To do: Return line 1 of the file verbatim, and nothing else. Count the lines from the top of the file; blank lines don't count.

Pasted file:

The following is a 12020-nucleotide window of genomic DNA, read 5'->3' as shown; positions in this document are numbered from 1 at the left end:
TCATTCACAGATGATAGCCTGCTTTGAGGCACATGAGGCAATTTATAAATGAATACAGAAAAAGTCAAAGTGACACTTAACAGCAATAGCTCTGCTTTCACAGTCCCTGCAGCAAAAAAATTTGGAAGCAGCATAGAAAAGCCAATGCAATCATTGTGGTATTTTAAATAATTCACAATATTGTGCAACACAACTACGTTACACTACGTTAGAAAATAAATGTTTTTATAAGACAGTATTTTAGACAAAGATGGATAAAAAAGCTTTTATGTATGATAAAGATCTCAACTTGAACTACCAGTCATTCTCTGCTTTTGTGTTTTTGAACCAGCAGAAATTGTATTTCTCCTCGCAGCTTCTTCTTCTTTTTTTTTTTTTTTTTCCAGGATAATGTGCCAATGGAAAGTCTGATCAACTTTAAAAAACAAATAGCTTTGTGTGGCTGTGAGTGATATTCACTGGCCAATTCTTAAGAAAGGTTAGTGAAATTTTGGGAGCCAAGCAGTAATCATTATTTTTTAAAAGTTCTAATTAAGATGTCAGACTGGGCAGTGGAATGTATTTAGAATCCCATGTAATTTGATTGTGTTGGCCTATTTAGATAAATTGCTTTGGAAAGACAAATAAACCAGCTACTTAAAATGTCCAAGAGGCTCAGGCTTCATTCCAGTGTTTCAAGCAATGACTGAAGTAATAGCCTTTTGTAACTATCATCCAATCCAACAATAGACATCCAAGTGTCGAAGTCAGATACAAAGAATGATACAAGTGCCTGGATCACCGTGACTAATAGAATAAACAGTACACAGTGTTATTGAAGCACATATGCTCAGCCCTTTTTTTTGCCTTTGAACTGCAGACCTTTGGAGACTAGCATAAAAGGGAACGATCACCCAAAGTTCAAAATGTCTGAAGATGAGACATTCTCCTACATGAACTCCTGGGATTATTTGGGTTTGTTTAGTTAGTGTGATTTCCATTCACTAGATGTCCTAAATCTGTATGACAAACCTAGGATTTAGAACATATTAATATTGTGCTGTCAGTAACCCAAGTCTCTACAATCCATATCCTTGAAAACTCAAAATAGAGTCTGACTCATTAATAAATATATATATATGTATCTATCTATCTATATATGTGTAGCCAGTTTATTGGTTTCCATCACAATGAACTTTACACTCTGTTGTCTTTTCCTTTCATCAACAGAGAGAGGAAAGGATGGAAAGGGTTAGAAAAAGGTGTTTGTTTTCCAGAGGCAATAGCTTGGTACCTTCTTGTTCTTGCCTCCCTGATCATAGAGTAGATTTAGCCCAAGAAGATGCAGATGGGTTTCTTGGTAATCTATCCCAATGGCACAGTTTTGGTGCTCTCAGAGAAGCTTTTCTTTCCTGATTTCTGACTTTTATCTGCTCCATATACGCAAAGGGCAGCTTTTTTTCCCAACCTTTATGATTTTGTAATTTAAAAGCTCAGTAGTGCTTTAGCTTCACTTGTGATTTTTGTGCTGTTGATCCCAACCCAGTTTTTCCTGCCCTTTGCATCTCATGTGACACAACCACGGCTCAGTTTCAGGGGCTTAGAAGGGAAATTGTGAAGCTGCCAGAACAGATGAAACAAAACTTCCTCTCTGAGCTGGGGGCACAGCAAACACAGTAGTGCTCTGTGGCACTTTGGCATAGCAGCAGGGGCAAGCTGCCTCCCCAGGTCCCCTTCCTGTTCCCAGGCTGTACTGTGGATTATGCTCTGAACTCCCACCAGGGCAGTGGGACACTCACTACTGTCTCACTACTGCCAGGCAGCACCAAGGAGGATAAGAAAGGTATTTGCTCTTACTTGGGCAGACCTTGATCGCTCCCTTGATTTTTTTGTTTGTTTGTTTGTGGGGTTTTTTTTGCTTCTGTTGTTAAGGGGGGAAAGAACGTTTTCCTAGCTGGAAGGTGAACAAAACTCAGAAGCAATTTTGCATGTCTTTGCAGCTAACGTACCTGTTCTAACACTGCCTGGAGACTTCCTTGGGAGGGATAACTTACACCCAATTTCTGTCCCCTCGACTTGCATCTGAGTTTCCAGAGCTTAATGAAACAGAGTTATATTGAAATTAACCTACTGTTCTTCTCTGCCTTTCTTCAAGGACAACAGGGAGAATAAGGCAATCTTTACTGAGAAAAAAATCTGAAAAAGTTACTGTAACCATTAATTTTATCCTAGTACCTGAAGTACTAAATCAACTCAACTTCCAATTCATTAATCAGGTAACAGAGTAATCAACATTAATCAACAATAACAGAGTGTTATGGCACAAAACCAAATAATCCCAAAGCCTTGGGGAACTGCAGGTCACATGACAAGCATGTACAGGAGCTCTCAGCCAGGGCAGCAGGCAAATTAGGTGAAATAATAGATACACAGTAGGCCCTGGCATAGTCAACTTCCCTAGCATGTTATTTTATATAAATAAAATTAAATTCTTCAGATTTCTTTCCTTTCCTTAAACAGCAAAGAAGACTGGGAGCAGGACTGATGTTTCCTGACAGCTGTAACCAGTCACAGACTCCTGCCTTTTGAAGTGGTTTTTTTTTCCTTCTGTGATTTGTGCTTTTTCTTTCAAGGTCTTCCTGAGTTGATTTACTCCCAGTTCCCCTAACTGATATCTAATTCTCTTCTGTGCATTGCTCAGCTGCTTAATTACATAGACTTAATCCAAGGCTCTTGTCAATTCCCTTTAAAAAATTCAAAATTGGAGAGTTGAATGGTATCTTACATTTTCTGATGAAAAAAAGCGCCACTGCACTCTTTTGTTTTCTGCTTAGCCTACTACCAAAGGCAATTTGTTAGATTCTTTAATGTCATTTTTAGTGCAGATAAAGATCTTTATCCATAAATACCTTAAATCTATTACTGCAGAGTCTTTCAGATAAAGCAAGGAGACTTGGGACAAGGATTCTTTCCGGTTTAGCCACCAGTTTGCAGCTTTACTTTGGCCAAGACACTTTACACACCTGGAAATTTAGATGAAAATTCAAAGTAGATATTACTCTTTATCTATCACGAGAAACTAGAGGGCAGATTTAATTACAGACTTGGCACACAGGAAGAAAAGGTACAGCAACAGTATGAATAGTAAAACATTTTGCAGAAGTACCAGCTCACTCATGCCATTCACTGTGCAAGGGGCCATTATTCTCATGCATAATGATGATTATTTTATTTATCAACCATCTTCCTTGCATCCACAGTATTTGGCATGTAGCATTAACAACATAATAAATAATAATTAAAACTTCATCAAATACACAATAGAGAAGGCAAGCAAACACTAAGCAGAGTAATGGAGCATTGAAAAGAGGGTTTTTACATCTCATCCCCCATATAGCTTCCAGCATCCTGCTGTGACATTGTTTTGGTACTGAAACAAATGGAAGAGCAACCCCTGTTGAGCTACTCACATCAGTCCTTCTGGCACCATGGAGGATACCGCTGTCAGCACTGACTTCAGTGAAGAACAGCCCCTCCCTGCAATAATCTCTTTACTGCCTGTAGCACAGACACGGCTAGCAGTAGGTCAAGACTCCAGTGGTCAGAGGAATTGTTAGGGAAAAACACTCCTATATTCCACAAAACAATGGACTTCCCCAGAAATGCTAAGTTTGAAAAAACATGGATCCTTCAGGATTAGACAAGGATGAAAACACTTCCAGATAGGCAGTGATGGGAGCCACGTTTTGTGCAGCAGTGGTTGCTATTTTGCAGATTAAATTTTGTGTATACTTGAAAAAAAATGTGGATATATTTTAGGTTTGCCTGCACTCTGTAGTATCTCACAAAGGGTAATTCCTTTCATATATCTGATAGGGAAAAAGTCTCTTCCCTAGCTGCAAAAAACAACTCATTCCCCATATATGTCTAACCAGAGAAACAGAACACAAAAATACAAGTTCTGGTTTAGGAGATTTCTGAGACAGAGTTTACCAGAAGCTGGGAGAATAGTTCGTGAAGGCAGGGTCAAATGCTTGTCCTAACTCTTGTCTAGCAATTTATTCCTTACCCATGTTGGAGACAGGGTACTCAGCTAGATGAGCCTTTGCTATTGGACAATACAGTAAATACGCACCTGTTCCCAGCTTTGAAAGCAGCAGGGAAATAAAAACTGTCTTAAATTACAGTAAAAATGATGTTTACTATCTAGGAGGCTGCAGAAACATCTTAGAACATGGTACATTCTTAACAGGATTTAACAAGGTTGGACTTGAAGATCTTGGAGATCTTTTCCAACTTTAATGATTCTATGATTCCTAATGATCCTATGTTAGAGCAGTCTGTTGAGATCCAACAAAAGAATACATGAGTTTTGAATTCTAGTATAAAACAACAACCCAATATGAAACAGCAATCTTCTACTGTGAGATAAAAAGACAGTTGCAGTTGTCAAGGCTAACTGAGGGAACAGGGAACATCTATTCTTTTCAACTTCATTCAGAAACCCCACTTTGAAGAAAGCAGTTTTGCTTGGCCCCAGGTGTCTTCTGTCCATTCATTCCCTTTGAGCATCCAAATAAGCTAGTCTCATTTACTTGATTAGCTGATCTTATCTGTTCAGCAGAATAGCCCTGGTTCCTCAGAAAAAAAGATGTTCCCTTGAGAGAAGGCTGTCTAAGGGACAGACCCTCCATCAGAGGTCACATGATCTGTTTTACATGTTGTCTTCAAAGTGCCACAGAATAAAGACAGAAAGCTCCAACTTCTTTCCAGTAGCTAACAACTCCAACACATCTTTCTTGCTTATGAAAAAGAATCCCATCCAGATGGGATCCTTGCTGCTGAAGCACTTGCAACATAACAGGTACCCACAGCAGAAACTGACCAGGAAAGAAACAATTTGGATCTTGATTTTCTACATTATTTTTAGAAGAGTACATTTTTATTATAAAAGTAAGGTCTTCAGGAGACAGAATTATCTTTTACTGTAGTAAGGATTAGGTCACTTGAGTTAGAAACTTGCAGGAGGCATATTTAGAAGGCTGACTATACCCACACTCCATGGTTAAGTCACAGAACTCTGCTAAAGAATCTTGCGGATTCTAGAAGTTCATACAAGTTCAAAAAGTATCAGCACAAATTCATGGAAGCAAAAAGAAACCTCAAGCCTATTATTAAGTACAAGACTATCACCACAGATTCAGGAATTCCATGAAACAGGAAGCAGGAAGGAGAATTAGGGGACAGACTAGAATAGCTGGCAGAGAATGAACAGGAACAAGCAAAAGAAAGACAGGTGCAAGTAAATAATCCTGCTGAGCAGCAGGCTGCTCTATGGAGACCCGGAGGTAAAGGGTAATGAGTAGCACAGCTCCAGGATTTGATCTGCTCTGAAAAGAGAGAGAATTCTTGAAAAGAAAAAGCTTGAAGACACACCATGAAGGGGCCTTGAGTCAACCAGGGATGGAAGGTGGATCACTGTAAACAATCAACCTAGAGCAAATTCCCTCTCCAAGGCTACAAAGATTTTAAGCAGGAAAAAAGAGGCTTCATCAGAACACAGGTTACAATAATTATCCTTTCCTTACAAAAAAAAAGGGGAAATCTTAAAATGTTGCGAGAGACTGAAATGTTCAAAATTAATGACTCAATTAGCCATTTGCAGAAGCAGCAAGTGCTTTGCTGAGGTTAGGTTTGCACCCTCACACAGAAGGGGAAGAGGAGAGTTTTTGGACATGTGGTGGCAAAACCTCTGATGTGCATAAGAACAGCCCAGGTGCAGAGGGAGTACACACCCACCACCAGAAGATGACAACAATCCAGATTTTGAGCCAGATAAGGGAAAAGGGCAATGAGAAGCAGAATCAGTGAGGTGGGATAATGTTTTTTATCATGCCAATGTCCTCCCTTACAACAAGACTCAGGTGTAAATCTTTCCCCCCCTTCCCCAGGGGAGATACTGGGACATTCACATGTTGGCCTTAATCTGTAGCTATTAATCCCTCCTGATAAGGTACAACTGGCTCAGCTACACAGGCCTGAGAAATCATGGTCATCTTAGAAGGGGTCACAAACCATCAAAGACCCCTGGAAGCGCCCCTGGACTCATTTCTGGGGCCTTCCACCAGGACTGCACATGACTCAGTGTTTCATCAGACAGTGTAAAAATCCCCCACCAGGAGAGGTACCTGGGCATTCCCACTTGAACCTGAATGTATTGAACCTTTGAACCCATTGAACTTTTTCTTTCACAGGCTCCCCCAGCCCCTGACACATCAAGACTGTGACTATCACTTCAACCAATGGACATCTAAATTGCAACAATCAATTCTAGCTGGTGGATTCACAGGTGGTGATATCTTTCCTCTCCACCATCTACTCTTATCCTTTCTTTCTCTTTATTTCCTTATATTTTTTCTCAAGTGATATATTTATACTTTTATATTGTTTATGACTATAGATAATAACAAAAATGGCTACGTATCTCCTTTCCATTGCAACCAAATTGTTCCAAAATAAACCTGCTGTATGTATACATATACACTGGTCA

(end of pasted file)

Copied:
The following is a 12020-nucleotide window of genomic DNA, read 5'->3' as shown; positions in this document are numbered from 1 at the left end: